Yes.

Integer Primitive Data Types | ||
---|---|---|

Type | Size | Range |

byte | 8 bits | -128 to +127 |

short | 16 bits | -32,768 to +32,767 |

int | 32 bits | (about) -2 billion to +2 billion |

long | 64 bits | (about) -10E18 to +10E18 |

Numbers are so important in Java that 6 of the 8 primitive data types are numeric types.

There are both *integer* and *floating point* primitive types.
Integer types have no fractional part; floating point types have a fractional
part. On paper, integers have no decimal point, and floating point types do.
But in main memory,
there are no decimal points:
even floating point values are represented with bit patterns.
There is a fundamental difference between the method used to represent integers
and the method used to represent floating point numbers.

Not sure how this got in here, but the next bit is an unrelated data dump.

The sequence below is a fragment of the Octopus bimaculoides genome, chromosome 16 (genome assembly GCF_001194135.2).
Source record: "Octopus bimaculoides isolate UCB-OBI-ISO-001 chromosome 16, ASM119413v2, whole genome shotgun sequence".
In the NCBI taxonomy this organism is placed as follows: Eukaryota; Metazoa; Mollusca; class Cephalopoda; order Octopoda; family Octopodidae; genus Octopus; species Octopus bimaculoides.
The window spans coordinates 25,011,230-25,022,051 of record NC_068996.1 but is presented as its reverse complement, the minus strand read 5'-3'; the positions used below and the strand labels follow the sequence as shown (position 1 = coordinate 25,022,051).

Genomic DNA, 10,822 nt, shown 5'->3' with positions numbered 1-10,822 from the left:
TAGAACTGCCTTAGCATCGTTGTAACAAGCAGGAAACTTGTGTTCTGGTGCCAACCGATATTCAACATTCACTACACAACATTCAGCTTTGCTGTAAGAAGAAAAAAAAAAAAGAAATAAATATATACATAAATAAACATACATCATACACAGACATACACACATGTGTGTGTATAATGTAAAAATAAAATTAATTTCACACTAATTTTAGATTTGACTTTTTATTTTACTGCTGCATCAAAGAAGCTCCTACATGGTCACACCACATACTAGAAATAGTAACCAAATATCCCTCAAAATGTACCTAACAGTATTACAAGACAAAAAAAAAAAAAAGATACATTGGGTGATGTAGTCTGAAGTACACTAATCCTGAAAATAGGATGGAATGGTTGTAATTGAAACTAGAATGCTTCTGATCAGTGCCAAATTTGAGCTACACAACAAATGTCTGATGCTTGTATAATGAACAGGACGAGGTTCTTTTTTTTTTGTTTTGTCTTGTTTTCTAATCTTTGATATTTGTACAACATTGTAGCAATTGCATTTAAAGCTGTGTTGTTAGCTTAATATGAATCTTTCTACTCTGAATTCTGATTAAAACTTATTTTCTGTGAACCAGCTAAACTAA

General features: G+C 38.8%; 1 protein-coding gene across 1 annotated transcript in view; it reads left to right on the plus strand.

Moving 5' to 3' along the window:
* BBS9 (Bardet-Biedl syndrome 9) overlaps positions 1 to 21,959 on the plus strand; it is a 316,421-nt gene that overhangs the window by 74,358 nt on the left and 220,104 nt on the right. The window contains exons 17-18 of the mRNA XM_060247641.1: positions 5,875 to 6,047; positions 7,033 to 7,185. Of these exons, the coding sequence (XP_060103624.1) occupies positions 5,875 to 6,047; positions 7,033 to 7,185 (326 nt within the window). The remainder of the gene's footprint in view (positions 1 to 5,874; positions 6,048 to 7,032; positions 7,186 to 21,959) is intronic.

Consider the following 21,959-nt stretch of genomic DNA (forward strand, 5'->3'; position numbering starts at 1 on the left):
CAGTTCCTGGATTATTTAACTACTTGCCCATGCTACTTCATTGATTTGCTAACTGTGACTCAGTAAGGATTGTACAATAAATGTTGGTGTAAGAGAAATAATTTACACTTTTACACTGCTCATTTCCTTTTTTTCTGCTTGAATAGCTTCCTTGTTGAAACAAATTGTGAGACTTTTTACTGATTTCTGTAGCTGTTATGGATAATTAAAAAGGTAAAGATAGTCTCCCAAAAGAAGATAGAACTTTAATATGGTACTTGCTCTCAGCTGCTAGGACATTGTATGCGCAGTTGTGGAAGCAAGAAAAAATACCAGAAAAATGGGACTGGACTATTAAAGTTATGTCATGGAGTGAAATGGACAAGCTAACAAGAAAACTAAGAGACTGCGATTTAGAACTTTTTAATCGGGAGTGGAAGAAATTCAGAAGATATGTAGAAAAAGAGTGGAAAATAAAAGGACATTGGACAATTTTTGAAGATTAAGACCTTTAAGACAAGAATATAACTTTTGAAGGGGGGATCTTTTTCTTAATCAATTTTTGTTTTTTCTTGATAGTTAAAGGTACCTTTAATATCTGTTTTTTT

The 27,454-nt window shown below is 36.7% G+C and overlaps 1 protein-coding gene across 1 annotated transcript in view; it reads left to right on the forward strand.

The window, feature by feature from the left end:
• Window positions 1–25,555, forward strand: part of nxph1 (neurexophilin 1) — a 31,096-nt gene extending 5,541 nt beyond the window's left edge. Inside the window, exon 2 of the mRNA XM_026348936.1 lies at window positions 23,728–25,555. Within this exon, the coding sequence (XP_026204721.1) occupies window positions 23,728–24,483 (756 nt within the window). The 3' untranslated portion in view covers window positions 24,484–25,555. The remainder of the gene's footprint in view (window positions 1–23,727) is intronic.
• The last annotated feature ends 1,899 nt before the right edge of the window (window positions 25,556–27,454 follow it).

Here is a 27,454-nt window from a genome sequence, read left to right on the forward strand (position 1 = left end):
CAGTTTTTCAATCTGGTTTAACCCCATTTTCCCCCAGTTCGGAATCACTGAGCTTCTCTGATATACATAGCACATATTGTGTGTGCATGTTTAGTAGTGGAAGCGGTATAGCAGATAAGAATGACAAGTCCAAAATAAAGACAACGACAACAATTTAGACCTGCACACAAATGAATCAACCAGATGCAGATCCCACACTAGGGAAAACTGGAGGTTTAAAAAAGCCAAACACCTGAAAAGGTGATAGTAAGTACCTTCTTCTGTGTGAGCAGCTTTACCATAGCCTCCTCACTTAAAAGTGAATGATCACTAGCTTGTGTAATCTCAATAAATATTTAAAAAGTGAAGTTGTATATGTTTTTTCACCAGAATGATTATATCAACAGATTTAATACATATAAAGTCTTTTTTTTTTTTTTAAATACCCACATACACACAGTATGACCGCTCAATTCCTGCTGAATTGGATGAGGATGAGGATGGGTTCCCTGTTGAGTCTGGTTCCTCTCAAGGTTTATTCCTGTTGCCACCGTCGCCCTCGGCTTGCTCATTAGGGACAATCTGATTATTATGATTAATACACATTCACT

Floating Point Primitive Data Types | ||
---|---|---|

Type | Size | Range |

float | 32 bits | -3.4E+38 to +3.4E+38 |

double | 64 bits | -1.7E+308 to 1.7E+308 |

Each primitive type uses a *fixed* number of bits.
This means that if you are using a particular data type
then the same number of bits will be used no matter what value is
represented.

For example,
all values represented using the `short`

data type
use 16 bits.
The value zero (as a `short`

) uses 16 bits and
the value thirty thousand uses 16 bits.

All values represented using the `long`

data type use 64 bits.
The value zero (as a `long`

) uses 64 bits,
the value thirty thousand uses 64 bits,
and the value eight trillion uses 64 bits.

Values that are large in magnitude (negative or positive) need more bits to be represented. This is similar to writing out numbers on paper: large numbers need more digits. If a value needs more bits than a particular data type uses, then it cannot be represented using that data type.

Say that you want to deal with the number
1,023,004
in your
computer program.
Would data type `short`

be an appropriate choice?